Ambient reality, data overload, social business, and creating ethical standards amid a quickly burgeoning socia-media landscape are some of the themes dominating conversations this year at tech conferences like SXSW. Here's a quick crib sheet.
For website content publishers and content creators, there’s a
debate raging as to the rights and wrongs of curation. While content
aggregation has been around for a while with sites using algorithms to
find and link to content, the relatively new practice of editorial
curation — human filtering and organizing — has created what I’m
dubbing, "The Great Creationism Debate."
One name missing from the latest wave of social networking is Microsoft, which may be why it's pushing its new Spindex service onto the world. Instead of being a social net by itself, it aggregates your online life for you, making it much easier to program.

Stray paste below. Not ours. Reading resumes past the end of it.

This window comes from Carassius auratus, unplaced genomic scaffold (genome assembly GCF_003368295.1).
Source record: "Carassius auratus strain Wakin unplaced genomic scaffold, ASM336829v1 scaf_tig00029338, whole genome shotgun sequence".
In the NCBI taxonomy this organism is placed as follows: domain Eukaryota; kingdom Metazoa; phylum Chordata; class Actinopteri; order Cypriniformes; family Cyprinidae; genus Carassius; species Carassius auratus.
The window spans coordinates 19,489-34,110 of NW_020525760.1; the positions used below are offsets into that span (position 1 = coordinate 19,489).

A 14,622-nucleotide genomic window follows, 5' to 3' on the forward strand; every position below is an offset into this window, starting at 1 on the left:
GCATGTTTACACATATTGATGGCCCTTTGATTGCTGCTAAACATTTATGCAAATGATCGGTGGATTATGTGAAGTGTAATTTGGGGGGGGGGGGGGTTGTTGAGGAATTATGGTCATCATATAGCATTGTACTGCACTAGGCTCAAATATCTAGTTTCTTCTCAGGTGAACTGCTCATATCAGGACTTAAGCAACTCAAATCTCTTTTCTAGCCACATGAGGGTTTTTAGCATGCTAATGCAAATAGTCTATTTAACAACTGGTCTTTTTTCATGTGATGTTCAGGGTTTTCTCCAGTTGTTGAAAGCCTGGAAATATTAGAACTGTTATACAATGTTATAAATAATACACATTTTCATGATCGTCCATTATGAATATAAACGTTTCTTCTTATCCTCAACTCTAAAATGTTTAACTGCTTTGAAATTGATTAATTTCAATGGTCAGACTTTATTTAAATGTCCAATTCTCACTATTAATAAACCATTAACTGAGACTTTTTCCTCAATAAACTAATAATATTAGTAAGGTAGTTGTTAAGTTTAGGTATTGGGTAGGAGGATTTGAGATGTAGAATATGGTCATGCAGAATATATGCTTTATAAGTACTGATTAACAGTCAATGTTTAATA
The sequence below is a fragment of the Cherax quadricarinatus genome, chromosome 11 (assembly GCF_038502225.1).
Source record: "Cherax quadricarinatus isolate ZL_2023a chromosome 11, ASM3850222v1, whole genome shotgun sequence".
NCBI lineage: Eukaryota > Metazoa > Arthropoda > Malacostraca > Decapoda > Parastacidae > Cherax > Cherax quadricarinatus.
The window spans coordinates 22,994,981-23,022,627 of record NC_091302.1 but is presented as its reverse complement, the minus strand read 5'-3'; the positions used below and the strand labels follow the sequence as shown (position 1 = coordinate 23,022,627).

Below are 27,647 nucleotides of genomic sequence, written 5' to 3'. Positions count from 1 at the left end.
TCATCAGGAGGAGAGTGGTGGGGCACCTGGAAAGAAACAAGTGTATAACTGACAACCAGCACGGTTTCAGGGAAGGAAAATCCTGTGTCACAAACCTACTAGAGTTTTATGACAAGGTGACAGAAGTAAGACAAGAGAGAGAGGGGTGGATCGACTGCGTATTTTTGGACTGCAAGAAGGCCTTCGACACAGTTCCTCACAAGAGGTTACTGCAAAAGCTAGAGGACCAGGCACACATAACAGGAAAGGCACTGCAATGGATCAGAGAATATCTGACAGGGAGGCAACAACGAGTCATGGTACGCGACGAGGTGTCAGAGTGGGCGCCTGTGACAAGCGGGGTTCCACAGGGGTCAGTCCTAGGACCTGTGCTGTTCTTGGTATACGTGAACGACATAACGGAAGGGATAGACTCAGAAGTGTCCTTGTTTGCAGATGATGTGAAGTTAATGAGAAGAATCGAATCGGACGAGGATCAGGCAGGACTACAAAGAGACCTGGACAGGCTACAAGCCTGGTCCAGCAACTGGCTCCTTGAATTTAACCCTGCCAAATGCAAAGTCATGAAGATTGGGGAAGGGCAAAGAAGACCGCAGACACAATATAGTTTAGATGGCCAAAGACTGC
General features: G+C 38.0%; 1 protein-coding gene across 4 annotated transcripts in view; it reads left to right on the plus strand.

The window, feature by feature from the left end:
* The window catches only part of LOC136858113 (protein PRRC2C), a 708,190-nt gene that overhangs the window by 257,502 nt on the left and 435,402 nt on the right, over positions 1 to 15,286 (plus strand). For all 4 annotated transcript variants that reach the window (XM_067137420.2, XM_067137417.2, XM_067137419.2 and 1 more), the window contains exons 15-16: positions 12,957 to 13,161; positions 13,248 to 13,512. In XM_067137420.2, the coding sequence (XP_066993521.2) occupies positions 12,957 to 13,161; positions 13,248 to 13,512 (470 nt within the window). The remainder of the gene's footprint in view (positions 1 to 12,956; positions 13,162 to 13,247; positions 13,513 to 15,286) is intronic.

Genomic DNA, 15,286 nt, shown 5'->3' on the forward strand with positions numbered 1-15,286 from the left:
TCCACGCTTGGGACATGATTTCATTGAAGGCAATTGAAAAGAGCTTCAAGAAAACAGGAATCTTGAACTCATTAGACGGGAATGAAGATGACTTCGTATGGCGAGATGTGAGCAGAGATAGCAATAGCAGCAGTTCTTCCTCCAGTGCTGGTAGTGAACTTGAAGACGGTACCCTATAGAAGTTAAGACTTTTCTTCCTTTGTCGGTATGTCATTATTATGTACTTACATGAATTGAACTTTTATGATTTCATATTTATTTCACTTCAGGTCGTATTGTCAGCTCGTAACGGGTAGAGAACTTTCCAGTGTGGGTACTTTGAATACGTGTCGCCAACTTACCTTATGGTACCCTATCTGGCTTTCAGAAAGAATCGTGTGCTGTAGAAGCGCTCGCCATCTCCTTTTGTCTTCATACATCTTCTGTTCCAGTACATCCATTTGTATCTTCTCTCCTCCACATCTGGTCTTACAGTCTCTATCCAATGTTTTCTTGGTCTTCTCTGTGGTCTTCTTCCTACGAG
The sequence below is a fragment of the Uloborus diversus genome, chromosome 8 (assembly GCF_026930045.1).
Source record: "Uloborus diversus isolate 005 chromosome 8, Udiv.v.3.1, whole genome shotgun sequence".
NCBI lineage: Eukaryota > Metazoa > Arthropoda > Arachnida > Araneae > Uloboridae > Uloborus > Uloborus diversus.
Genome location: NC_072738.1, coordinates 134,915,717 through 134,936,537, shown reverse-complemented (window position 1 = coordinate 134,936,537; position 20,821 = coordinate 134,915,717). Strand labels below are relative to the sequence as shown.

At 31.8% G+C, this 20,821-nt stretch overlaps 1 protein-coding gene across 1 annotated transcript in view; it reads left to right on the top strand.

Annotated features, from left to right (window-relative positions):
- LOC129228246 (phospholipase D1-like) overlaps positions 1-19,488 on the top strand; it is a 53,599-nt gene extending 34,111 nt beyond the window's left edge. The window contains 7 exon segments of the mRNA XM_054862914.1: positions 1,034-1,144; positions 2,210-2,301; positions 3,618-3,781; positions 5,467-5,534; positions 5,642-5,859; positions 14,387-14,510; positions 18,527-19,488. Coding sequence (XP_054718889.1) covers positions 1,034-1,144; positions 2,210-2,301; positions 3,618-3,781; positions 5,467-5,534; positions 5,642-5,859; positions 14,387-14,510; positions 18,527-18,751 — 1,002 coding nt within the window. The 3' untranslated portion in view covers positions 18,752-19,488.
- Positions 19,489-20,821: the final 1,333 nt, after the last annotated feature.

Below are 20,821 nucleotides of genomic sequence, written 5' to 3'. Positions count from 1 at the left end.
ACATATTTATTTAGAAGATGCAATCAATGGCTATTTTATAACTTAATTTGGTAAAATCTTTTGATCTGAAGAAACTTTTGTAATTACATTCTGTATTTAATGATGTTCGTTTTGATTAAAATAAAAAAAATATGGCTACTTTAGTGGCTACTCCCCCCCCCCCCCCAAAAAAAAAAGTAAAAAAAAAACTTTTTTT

Ever since social media data started growing like bathroom flora, there have been aggregation tools to make managing your stuff easier. Some are limited in scope; FriendFeed, for example, pulls together just a few services, but does it well. Other services are more ambitious; Fuser is a kind of centralized inbox for all your email accounts and social networking tools, and Flock is an entire browser meant to integrate much of the same stuff.
Mozilla, the creators of the Firefox browser, just dropped a preview of an experimental project that will integrate IM, Twitter, Facebook, email, and more into one user experience. It's called Raindrop, and it sounds a heck of a lot like Google Wave.